As the sun sets over Pikes Peak, CC students gather in El Pomar’s new Louis Multipurpose Room to wind down from a busy day of classes and homework. Yoga has been present in CC’s culture for years. However, only just this year has it become a staple in the community due to the increase in funding, the construction of the new yoga studio, and the hard work and passion of the student instructors heading the newly-developed program.
However, seniors Emily Faxon, Meridith Antonucci, and Sarah Hutchinson have been the driving forces in legitimizing yoga practice on campus as something more lasting and more available.
The renovation of El Pomar Sports Center assisted in making these changes happen. With the reconstruction came a new addition, the Louis Multipurpose Room, an exercise studio overlooking Washburn Field and Pikes Peak that is designated for yoga practice and classes.
Senior Faxon advocated for the move out of Cossitt and celebrates what the new studio offers.
“It’s beautiful,” she said. “They are real floors and we don’t have to fight the dance department for studio space because it’s ours. [The dance department] would get in our way, we would get in their way. It was just awful. This space, though, we can open up the full-length windows. It is so nice when it’s warm out.
This relocation has integrated CC yoga into the fitness center and the athletic department now pays CC student instructors to teach the classes.
Senior and program co-leader Antonucci is also pleased with the move and grateful for the athletic department’s employment; she has, however, noticed a few small changes since the move.
“Up until 5th block this year, we were completely independent,” she said. “That’s why it has been so hard to find funding. Now that we’re getting funded through the athletic department, they have more of a say in what goes on, what we call classes, and when we operate.”
Senior instructor Zac Chapman feels that this recent move to the fitness center is helping the yoga program flourish and spread interest to a broader range of students.
“Our great yoga community is now being nurtured through the athletic department. [The interest] has definitely increased across the board,” said Chapman. “With the athletics department you get a lot of people [who are] athletically-minded. But then, there’s also the kids who are into the more contemplative aspect of it.”
Faxon agrees that changing locations is adding to the spectrum of the yoga program, mostly in assisting in the introduction of new group fitness classes and providing mats, cleaning supplies, bolsters, wraps, blankets, and straps.
“We have core classes now. We have Zumba, Tai Chi, that’s all organized under the fitness center,” said Faxon. “We’ve been talking about introducing a cross-fit class, and cardio kickboxing starts sometime next week. I think there is a lot of potential.”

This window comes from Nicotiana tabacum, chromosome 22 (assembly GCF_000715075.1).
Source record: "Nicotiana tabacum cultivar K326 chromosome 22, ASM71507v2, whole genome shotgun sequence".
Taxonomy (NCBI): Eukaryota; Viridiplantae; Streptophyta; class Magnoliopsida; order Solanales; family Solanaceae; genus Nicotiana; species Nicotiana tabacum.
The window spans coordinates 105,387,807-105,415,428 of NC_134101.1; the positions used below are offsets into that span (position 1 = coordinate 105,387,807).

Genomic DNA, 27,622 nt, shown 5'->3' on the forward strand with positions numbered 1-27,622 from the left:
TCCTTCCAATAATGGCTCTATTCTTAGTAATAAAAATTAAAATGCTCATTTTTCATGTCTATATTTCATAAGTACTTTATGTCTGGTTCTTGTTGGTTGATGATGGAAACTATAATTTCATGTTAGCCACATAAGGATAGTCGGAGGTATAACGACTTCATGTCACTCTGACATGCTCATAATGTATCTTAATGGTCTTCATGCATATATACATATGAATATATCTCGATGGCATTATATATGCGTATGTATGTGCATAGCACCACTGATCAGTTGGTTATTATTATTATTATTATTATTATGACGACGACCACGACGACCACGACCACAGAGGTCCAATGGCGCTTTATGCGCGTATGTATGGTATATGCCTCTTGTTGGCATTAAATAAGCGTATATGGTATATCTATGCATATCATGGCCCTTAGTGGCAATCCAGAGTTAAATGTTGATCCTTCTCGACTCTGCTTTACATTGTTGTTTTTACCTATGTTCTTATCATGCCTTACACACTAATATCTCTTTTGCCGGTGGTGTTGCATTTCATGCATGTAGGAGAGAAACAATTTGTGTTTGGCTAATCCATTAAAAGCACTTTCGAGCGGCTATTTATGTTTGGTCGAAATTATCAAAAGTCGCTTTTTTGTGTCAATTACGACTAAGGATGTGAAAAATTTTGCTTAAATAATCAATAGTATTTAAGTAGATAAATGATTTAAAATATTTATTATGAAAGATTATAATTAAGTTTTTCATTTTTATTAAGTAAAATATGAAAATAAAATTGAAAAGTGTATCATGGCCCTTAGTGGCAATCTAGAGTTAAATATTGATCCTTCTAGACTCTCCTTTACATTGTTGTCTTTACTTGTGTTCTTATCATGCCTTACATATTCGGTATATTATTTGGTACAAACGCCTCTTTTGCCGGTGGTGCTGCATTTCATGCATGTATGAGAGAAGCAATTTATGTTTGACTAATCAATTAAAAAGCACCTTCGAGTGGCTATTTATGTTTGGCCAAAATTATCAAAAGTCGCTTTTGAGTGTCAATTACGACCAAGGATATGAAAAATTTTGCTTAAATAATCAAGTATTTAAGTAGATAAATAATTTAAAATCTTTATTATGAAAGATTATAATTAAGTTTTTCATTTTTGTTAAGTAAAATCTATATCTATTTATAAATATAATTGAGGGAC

An advocate for the more spiritual approach to yoga practice, Antonucci finds the new fitness atmosphere a bit distracting.
“For me yoga isn’t so much about a workout as it is about the experiences, so there is definitely a different vibe with the new studio,” she said. “You hear basketballs bouncing outside and music. But it’s awesome that we have our own space.”
The highlight of the newly thriving yoga program is the standard and authenticity of the yoga instructors involved. The fitness center pays instructors who have been certified under the Yoga Alliance, an organization that instructs and certifies instructors using a 200-hour certification course. The CC yoga program has 16 instructors, 14 of which are certified.
“Before, you didn’t have to be certified,” said Faxon. “It was just whoever could teach, would teach. Now that it is more of a school-sponsored program, we have greater accountability and a great amount of certified teachers”.
For the first year that instructors are urged towards certification, Saks senses higher anticipations. “There’s this new expectation that the ‘certified’ teacher can teach a legit class,” she said. “It adds a certain professionalism to it.”
Since the athletic department now requires teachers to be certified in order to be paid, interested teachers are looking for assistance with the course fee.
“We hope that there’s a possibility that the athletic department may help fund or subsidize the training and certification,” said Chapman.
The CC yoga program’s changes have helped an already talented group of instructors to thrive, contributing to a variety of classes and styles offered to the CC community.
”Each instructor is trained usually in a different way,” said Chapman. “Because there is such a plethora of yoga teachings these days, it’s insane how many styles we offer.”
“There is Dharma, and Jivamukti. We mostly teach Vinyasa. But there’s some Ashtanga,” says Faxon. “Some classes are more spiritual than others, some are more core-based. There even used to be a hip hop yoga.”
Antonucci loves what the yoga program has personally given to her.
“What is really cool about CC yoga is that it gives young teachers like myself the opportunity to grow as teachers. I think it’s a really special experience to lead classes for kids that are your age,” she said. “It’s student-run, for students. Yoga can be disseminated in very different ways and I think that having various styles and teachers is a wonderful opportunity for the CC community.”
According to Saks and other younger instructors, the changes and progress made this year were achieved through the hard work of the seniors who passionately wanted to improve and enhance the opportunities for yoga on campus.
“Being able to watch, since my freshman year, the program evolve and see what it is now…I love CC yoga; it is an incredible opportunity for our school,” said Antonucci. “I think CC yoga gives people who wouldn’t go to a yoga studio, because of time or money or whatever, the opportunity for them to try yoga in a different setting with a whole variety of classes and teachers.”